Author: Stephen Cornish FFPWS PhD MA BSc FRICS -Director for Marketing and Promotion
Posted: 26 November 2021
The Faculty of Party Wall Surveyors’ website sets out the commitment to encouraging equality, diversity and inclusion among its employees, members, third parties and the public, and eliminating unlawful discrimination. The aim is to be truly representative of all sections of society. The Faculty’s equality, diversity and inclusion policy is fully supported by the directors of the Faculty of Party Wall Surveyors and each member of the Board has taken a course on this vast topic.1 The course both confirmed and raised further awareness on pertinent issues. This particular article focuses on equality and diversity for women in the Party Wall Surveying profession.
The Surveying profession in general compares unfavourably with some other professions in terms of the number of women members. According to a 2020 Report provided by the Bar, the proportion of women at the Bar had increased by 0.2 percentage points since December 2019. As of December 2020, women constituted 38.2 per cent of the Bar. Interesting, women make-up of 50.2 per cent of the UK working age population.2 Currently there are two women directors out of seven on the Faculty’s Board and we hope that eventually the representation of women at this level will rise to accord with the national average. The Board is clearly a small number in terms of representation. At the date of writing this article, women make up 16.6% of the Membership. I was encouraged by a 27 % representation of women on a beginners’ training course I recently hosted for the Faculty but more needs to be done. The Faculty has a diverse professional membership, including building and quantity surveyors, Architects, engineers and many others who have made an impressive career change from a totally different occupation. The number of women forming part of this diverse group of professions and former occupations varies but the construction professions are still dominated by men.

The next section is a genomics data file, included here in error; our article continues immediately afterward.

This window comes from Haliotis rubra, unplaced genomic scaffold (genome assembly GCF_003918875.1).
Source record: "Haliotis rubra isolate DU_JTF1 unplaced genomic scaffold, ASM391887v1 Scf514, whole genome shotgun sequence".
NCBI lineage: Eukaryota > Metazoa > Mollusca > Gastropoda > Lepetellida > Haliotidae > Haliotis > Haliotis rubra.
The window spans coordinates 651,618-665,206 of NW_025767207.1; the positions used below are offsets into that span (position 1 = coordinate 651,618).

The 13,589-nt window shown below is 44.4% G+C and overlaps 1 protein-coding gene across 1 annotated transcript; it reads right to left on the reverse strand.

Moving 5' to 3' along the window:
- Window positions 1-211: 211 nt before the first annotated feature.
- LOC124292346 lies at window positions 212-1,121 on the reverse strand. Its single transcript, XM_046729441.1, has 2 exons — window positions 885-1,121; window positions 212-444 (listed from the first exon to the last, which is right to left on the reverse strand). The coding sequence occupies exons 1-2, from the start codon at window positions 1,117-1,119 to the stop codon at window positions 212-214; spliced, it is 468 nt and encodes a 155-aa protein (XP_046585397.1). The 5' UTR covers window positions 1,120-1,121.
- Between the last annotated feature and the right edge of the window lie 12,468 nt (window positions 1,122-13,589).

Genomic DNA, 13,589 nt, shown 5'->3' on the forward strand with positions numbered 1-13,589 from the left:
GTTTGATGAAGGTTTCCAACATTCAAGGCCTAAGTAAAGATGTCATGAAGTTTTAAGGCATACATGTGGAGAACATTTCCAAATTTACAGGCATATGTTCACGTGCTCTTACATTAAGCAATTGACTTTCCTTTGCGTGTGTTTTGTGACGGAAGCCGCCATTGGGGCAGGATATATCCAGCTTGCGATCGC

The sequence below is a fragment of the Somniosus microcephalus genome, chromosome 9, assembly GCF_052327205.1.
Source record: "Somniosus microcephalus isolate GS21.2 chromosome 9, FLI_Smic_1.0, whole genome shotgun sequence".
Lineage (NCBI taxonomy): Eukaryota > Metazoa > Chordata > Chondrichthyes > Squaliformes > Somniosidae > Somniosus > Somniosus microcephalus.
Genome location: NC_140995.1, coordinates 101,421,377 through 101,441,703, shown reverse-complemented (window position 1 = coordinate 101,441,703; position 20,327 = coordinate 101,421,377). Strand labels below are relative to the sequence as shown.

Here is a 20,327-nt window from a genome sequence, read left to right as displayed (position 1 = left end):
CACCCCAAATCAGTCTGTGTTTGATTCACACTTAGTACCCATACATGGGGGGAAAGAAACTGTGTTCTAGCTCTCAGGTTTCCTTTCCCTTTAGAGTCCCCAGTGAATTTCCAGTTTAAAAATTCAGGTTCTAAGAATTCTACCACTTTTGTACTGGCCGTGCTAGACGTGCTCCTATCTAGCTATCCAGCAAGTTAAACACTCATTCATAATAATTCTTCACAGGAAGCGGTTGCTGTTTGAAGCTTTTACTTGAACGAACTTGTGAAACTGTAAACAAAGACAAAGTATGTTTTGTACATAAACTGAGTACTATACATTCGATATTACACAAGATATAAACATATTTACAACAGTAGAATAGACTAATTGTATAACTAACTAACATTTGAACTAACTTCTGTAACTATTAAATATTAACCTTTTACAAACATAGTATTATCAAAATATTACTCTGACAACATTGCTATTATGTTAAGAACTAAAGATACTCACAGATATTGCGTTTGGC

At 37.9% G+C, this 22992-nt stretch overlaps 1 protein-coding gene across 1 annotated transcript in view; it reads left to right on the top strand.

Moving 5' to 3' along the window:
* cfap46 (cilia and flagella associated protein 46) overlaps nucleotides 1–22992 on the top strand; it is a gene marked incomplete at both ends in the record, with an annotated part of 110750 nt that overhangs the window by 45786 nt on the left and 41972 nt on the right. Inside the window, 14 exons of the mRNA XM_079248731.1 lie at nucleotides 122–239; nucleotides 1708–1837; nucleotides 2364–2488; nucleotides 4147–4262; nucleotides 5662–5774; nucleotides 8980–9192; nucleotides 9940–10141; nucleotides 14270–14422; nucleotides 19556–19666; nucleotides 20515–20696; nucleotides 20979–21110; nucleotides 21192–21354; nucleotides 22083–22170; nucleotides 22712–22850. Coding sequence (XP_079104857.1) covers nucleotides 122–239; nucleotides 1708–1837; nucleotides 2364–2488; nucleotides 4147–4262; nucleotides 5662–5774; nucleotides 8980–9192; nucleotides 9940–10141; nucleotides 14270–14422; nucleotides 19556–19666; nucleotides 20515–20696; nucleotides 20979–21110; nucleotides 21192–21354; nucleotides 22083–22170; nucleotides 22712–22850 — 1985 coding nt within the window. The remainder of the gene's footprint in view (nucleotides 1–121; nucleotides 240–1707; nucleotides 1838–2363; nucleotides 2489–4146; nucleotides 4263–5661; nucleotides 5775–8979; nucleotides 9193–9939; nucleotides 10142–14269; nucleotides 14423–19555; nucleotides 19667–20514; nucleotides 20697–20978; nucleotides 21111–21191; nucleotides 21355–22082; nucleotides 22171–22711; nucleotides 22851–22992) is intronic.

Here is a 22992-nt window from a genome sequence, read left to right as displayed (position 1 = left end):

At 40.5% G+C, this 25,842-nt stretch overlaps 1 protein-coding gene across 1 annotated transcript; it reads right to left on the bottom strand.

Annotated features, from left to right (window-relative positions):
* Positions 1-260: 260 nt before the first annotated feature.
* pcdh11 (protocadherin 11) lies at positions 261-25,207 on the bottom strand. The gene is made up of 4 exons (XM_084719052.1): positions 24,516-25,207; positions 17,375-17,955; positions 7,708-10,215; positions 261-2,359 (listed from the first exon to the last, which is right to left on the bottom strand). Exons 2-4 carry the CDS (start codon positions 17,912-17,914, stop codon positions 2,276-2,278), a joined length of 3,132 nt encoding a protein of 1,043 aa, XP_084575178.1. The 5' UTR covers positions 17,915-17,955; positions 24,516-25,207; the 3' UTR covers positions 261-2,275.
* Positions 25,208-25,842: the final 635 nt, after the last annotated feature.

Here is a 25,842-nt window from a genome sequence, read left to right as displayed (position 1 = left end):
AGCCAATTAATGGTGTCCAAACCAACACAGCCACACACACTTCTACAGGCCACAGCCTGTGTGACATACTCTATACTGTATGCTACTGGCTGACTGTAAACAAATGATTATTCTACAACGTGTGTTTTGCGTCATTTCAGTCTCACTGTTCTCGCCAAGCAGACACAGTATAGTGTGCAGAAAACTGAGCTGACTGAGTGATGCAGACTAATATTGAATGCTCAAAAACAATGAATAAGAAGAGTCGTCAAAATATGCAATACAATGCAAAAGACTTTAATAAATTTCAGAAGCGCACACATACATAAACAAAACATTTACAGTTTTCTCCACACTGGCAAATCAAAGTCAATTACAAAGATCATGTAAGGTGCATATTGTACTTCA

I am also a Fellow of the Royal Institution of Chartered Surveyors (‘RICS’) who in 1922 admitted Irene Barclay as the first woman chartered surveyor in Britain; it is perhaps no coincidence that Irene’s achievement followed the passage of the Sex Disqualification Removal Act of 1919. An article by the law firm Mishcon de Reya informs us that Irene was closely followed by Evelyn Perry who qualified in 1923, and they went on to form their own partnership, Barclay and Perry Chartered Surveyors. Their female-led firm was ground-breaking in a male dominated profession, not least in their work in the provision of social housing. They helped to establish several housing associations, contributed to the building of nearly 1,000 homes, and most famously, helped to improve living conditions in the slums of St Pancras. 3 Despite such impressive role models from 100 years ago, the small number of women coming into surveying is a concern. In 2014 the RICS launched ‘Surveying the Future’ when Louise Brooke-Smith, the RICS’s first female President, took the reins. In the RICS’ words…